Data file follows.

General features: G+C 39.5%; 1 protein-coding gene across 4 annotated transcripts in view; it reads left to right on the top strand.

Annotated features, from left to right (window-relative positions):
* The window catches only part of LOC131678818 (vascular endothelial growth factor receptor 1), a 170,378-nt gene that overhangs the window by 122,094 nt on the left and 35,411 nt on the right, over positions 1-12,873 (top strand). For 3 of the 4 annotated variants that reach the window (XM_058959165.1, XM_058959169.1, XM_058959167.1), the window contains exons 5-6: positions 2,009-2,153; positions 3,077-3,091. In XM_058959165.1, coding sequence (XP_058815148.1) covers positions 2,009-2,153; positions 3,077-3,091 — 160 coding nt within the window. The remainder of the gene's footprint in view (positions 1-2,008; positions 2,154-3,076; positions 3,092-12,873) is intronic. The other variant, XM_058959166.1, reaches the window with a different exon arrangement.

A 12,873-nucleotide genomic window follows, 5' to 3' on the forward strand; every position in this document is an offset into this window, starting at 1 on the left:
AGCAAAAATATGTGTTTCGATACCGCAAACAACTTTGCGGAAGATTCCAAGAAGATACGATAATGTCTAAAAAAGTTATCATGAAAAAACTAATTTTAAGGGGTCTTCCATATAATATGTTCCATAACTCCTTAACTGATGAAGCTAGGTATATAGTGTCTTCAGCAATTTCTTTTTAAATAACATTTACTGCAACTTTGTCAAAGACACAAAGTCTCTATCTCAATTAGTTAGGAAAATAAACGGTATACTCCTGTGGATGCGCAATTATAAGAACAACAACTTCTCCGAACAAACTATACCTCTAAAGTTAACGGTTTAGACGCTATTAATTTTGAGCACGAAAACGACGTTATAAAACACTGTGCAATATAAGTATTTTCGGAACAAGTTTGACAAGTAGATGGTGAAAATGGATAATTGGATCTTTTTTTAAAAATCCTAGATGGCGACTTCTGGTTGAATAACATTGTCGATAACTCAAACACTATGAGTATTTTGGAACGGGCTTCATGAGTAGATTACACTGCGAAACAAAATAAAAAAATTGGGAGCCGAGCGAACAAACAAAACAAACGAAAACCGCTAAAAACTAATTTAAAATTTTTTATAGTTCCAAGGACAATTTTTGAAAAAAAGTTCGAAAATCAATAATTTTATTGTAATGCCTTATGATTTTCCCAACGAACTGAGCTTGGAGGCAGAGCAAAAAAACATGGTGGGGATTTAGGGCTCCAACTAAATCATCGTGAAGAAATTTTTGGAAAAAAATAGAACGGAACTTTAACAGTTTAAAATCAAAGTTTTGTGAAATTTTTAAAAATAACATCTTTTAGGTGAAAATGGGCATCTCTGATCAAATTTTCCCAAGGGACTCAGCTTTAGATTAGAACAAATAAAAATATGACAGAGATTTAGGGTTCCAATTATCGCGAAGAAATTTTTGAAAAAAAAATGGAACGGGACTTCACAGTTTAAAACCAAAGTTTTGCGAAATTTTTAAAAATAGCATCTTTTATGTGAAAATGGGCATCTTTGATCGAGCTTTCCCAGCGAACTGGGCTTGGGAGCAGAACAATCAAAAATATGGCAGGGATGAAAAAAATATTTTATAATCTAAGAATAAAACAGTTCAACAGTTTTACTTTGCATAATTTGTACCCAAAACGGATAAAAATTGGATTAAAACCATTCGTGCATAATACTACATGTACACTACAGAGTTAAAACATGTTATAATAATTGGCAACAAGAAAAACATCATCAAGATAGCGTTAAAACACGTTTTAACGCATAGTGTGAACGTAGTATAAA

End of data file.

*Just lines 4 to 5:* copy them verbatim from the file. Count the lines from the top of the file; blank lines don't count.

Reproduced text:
A 12,873-nucleotide genomic window follows, 5' to 3' on the forward strand; every position in this document is an offset into this window, starting at 1 on the left:
AGCAAAAATATGTGTTTCGATACCGCAAACAACTTTGCGGAAGATTCCAAGAAGATACGATAATGTCTAAAAAAGTTATCATGAAAAAACTAATTTTAAGGGGTCTTCCATATAATATGTTCCATAACTCCTTAACTGATGAAGCTAGGTATATAGTGTCTTCAGCAATTTCTTTTTAAATAACATTTACTGCAACTTTGTCAAAGACACAAAGTCTCTATCTCAATTAGTTAGGAAAATAAACGGTATACTCCTGTGGATGCGCAATTATAAGAACAACAACTTCTCCGAACAAACTATACCTCTAAAGTTAACGGTTTAGACGCTATTAATTTTGAGCACGAAAACGACGTTATAAAACACTGTGCAATATAAGTATTTTCGGAACAAGTTTGACAAGTAGATGGTGAAAATGGATAATTGGATCTTTTTTTAAAAATCCTAGATGGCGACTTCTGGTTGAATAACATTGTCGATAACTCAAACACTATGAGTATTTTGGAACGGGCTTCATGAGTAGATTACACTGCGAAACAAAATAAAAAAATTGGGAGCCGAGCGAACAAACAAAACAAACGAAAACCGCTAAAAACTAATTTAAAATTTTTTATAGTTCCAAGGACAATTTTTGAAAAAAAGTTCGAAAATCAATAATTTTATTGTAATGCCTTATGATTTTCCCAACGAACTGAGCTTGGAGGCAGAGCAAAAAAACATGGTGGGGATTTAGGGCTCCAACTAAATCATCGTGAAGAAATTTTTGGAAAAAAATAGAACGGAACTTTAACAGTTTAAAATCAAAGTTTTGTGAAATTTTTAAAAATAACATCTTTTAGGTGAAAATGGGCATCTCTGATCAAATTTTCCCAAGGGACTCAGCTTTAGATTAGAACAAATAAAAATATGACAGAGATTTAGGGTTCCAATTATCGCGAAGAAATTTTTGAAAAAAAAATGGAACGGGACTTCACAGTTTAAAACCAAAGTTTTGCGAAATTTTTAAAAATAGCATCTTTTATGTGAAAATGGGCATCTTTGATCGAGCTTTCCCAGCGAACTGGGCTTGGGAGCAGAACAATCAAAAATATGGCAGGGATGAAAAAAATATTTTATAATCTAAGAATAAAACAGTTCAACAGTTTTACTTTGCATAATTTGTACCCAAAACGGATAAAAATTGGATTAAAACCATTCGTGCATAATACTACATGTACACTACAGAGTTAAAACATGTTATAATAATTGGCAACAAGAAAAACATCATCAAGATAGCGTTAAAACACGTTTTAACGCATAGTGTGAACGTAGTATAAA